Shafaq News/ On Saturday, the Iraqi government welcomed the truce and ceasefire in Yemen and on the borders with Saudi Arabia.
In a statement, the Iraqi Foreign Ministry said, "We appreciate the efforts of the Gulf Cooperation Council and adopting an initiative for Yemeni-Yemeni dialogue."
"We express our support for the efforts of the United Nations, through its Special Envoy and other concerned countries, to resolve the crisis and adopt the approach of dialogue for achieving peace and establishing a new logic that will reflect on the security and stability of the region."
"The political solution is the only way to end the war, and all efforts must be shared to emerge Yemen from the crisis, end the suffering of its people and start building the future of its generations."
Yemen's warring sides have accepted a two-month truce, starting with the Muslim holy month of Ramadan, the United Nations envoy to Yemen said Friday.
The envoy, Hans Grundberg, announced the agreement from Amman, Jordan, after meeting separately with both sides in the country's brutal civil war in recent days. He said that he hoped the truce would be renewed after two months.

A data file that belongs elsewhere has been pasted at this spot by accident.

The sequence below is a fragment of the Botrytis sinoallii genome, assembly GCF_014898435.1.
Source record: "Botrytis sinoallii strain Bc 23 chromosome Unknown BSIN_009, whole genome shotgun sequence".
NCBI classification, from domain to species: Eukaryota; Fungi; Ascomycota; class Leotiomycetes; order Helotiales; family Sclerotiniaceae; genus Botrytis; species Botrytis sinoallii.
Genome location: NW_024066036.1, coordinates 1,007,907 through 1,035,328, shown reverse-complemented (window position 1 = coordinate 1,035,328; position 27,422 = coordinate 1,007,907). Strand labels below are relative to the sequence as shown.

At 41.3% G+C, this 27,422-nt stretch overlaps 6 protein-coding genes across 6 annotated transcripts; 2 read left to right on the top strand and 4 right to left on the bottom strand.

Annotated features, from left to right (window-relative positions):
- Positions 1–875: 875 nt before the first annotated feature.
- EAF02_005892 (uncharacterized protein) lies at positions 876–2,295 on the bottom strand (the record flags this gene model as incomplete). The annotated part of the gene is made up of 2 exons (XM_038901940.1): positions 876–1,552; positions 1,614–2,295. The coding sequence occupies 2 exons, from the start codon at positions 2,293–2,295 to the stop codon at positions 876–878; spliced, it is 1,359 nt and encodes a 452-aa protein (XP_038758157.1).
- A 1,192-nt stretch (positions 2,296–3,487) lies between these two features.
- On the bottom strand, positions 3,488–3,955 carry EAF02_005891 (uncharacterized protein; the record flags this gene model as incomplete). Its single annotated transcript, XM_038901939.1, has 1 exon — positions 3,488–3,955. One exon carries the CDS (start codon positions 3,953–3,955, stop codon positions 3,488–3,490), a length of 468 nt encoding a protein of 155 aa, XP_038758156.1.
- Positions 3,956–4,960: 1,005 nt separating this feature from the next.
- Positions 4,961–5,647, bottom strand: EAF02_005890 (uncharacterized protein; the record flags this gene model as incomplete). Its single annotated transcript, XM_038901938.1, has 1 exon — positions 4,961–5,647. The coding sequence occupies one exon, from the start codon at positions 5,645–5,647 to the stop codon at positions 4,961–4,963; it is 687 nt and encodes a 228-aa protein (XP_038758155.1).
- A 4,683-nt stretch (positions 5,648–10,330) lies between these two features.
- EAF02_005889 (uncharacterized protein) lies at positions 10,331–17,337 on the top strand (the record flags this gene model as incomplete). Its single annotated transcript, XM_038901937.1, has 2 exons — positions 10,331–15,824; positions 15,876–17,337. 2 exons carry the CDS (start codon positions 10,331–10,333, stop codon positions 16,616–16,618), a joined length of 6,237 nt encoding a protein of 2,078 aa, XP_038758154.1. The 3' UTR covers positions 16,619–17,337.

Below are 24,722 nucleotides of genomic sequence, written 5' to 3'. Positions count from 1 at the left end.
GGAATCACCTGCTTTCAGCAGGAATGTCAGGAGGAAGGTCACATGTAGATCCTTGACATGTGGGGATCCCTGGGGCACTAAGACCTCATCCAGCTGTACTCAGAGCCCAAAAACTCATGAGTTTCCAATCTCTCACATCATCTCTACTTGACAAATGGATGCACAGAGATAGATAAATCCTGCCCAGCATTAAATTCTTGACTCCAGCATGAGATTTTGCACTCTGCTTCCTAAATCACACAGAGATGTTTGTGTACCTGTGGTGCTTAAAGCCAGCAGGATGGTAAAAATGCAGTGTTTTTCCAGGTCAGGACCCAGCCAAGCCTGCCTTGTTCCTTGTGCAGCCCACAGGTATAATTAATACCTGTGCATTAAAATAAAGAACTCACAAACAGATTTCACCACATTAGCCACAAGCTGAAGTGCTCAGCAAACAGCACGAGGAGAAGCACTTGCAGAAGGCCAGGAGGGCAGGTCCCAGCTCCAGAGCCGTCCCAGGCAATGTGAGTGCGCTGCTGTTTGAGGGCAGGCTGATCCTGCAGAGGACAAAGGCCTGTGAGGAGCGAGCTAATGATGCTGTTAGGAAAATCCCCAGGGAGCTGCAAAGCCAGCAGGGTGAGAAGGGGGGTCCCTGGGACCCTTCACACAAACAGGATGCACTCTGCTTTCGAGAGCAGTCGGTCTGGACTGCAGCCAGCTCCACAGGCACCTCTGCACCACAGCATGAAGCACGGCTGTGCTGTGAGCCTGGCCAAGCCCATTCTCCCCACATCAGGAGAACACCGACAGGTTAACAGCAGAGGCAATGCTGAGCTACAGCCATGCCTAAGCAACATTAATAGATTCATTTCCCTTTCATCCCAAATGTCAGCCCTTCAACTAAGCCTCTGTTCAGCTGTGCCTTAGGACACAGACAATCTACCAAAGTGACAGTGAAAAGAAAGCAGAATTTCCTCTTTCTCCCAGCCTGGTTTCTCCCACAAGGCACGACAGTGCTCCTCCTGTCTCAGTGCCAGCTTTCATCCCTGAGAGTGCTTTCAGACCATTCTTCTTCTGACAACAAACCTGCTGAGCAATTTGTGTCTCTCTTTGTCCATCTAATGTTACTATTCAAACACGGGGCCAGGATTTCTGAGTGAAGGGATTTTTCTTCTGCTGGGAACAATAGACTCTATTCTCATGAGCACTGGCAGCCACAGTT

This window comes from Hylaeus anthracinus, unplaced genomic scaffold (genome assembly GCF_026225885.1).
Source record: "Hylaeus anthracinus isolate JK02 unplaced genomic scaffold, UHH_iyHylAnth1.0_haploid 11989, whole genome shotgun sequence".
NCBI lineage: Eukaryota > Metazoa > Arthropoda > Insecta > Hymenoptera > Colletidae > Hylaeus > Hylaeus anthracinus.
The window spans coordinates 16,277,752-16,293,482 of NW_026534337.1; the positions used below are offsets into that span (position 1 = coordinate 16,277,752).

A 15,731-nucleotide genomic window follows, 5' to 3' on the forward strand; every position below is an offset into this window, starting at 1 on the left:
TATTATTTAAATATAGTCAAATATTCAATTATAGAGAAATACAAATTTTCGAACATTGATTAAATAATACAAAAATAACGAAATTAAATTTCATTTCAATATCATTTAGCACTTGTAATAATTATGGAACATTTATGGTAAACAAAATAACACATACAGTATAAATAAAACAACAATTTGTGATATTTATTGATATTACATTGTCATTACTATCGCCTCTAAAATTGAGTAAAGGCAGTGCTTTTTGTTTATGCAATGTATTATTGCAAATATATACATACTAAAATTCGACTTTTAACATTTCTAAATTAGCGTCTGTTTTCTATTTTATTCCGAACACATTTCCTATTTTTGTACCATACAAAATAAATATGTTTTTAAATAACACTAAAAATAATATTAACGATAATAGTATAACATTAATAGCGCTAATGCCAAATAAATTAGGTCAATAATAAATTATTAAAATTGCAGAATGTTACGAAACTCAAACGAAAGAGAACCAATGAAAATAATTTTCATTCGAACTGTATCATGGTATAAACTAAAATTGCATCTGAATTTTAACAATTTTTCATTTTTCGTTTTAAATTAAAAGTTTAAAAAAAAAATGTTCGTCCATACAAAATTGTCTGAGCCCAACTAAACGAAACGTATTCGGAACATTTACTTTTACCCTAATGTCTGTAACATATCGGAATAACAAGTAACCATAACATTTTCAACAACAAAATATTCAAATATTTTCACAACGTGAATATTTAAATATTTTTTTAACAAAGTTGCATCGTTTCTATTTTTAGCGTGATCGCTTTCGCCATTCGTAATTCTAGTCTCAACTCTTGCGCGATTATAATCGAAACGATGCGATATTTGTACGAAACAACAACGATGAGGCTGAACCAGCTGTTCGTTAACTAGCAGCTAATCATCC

The agreement comes after a significant escalation in recent weeks that saw Yemen's Iran-backed Houthi rebels claim several attacks across the country's borders, targeting the United Arab Emirates and Saudi Arabia.
U.N. Secretary-General Antonio Guterres said he hoped the truce would pave the way toward peace but added, "we know that these agreements are always fragile."
The truce is to start on Saturday, the first day of Ramadan. It will also allow fuel shipments to arrive in Yemen's key port city of Hodeida and passenger flights to resume from the airport in the capital, Sanaa.
U.N. spokesperson Farhan Haq said the warring sides agreed to halt all offensive military, air, ground, and maritime operations inside Yemen and across its borders, starting at 7 p.m. Saturday.